• Recent Posts: Influencer Relations

    IDC could flourish after IDG’s sale to Chinese consortium

    IDC could flourish after IDG’s sale to Chinese consortium

    As we predicted in our April Fool’s Joke last year, IDC has been sold as part of a Chinese-led purchase that leaves CEO Kirk Campbell at the helm. IDG Capital will take control of the IDG Ventures; China Oceanwide will control IDG and most of IDC, and an independent trustee will take control of IDC’s High Performance Computing (HPC) practice, […]

    Kea Company acquires UK analyst relations consultancy Active Influence

    Kea Company acquires UK analyst relations consultancy Active Influence

    Merger consolidates Kea Company’s position as world’s largest analyst relations consultancy January 19, 2017. London — Kea Company, the world’s largest analyst relations consultancy, today completed its acquisition of Active Influence. Founded in 2010, Active Influence has helped many of the world’s largest technology companies to gain measurable business benefit from their relationships with analyst firms. Founder Richard East has become […]

    Top ten global analysts: 2016’s outstanding research

    Top ten global analysts: 2016’s outstanding research

    2016 produced some outstanding analyst research. We’ve picked the best articles from each of the world’s ten leading analysts firms, as ranked in the 2017 Analyst Firm Awards. Together they show how diverse analysts’ most compelling content can be, including deep quantitative research into mature markets, like cellphones; pointed competitive insight into corporate changes, like Dell’s integration of EMC, and […]

    IDC overtakes HfS in 2017 global Analyst Firm Awards

    IDC overtakes HfS in 2017 global Analyst Firm Awards

    Gartner and Forrester’s leadership is no surprise, but this year IDC has won back third place in our annual Analyst Firm Awards, pushing HfS Research into a still-impressive fourth place. PAC and Ovum have also risen substantially this year, rounding out the top six. In last year’s awards, we saw that firms that could create business leads for their clients […]

    Analyst Value Survey shows deeper frustration with industry analysts

    Analyst Value Survey shows deeper frustration with industry analysts

    I’ve been in New York this week discussing the Analyst Value Survey with both Kea clients and industry analysts. The 2017 report will be available early in January, but the responses show that many users of analysts’ services are reaching out to more firms than before, and are gathering quite uneven value. Firstly, the good news is that many users […]

What is the ideal stage for startups to start working with the analysts or building relationships? [Startup Saturday]

rocket-for-startups.jpgToday’s post is an answer to one of the questions outlined in Should tech startups invest in analyst relations? The question is “What is the ideal stage for startups to start working with the analysts or building relationships?”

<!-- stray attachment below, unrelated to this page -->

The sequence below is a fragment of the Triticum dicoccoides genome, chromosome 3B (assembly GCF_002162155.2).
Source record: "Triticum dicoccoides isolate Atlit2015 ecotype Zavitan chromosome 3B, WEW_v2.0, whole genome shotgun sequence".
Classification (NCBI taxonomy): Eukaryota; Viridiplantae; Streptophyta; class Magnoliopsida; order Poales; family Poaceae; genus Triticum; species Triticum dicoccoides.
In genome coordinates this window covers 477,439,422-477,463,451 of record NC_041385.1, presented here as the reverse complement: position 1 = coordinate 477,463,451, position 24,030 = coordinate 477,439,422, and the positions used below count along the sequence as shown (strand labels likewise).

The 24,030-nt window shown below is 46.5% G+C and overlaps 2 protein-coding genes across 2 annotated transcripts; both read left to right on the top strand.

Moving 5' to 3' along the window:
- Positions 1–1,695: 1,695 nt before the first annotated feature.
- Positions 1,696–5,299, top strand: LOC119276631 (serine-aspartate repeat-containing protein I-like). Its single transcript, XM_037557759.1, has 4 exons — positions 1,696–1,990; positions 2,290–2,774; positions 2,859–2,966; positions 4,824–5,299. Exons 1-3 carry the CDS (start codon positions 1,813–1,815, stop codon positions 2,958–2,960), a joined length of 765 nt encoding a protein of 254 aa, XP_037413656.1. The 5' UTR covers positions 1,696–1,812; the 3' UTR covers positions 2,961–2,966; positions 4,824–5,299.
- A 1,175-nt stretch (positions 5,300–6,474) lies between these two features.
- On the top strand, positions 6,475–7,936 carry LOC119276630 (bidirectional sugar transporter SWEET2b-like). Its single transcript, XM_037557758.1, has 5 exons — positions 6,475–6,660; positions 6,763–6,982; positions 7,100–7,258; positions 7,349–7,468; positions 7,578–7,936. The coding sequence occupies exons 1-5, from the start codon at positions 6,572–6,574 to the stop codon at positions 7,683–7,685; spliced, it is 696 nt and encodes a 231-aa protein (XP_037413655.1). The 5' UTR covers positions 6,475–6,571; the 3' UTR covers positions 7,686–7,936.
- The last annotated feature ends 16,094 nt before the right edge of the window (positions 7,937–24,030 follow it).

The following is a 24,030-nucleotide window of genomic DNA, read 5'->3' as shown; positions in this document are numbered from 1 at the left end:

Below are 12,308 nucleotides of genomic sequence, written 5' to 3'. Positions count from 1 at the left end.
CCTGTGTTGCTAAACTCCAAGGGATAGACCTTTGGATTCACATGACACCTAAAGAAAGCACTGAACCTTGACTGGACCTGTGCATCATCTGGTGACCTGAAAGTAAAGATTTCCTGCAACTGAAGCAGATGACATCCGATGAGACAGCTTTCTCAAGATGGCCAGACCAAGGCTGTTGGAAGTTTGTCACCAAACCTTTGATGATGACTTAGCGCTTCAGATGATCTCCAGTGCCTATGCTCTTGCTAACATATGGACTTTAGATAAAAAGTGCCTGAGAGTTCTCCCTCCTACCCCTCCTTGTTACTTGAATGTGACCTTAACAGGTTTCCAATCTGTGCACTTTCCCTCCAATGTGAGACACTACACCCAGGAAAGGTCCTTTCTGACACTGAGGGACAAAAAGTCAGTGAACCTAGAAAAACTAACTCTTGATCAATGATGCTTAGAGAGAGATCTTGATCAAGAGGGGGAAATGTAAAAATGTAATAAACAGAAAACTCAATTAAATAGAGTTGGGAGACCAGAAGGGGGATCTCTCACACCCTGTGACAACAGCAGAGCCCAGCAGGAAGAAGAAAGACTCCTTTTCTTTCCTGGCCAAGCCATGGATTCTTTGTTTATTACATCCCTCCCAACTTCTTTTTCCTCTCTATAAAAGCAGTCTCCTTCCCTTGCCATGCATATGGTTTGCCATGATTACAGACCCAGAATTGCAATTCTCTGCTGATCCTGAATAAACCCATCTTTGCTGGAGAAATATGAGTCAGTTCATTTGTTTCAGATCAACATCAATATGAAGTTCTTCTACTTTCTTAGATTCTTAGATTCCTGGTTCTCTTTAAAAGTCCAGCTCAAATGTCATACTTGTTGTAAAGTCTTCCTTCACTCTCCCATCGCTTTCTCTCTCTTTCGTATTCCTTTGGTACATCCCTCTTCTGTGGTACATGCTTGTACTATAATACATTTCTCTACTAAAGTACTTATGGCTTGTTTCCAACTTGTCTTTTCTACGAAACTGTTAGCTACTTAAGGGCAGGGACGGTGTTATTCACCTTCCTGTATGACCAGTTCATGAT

The rule-of-thumb answer for this question is “much earlier than you think.” Analysts can provide a startup with valuable market intelligence and insights into what buyers want. Working with a small group of analysts – or even just a single analyst – while still in initial product development can help the startup avoid potholes in the road and speed up their time to market. By working with analysts early on, the startup will build strong relationships that will prove incredibly valuable later during the product launch phase. The startup will then have one or more analysts that can help educate the press about the startup and its products, resulting in more positive coverage. In addition, the analysts can steer the appropriate prospects to the startup.

 According to Enderle Group analyst Rob Enderle at the SDForum Marketing SIG meeting, a great way to use analysts early on is as a sounding board for early messaging. If you are having problems creating a “beta message” early on, this could be an indicator that your ideas for your initial product or service might need to be tweaked. However, for this technique to work you must be talking to the analysts early enough in development for their insights to be easily translated into changes in the product/service specifications.
 
Normally, a startup would not want to brief a broader group of analysts – and may not require client status with many firms – until the product is in production and there are customers to use as references. Exceptions to this rule-of-thumb are startups needing broader exposure to get some beta customers and startups hoping to get exposure in one of
Gartner’s Cool Vendors research notes
 
Because startups have some unique analyst relations issues, we will be posting some articles specifically on topics for startups. These startup AR tips will always be on Saturday, hence the “Startup Saturday” in the subject.

Bottom Line: It is never too early to start interacting with the analysts. Initially it should be as a client of a few analysts in order to get insights into the market and build rock-solid relationships. Then once the product/service is near launch with at least beta customers, start adding analysts in a briefing context to build market awareness.
 
Question:  Do you have a question about how startups should interact with the IT industry analysts? If so, please send them to us at info [at] sagecircle dot com or leave a comment.

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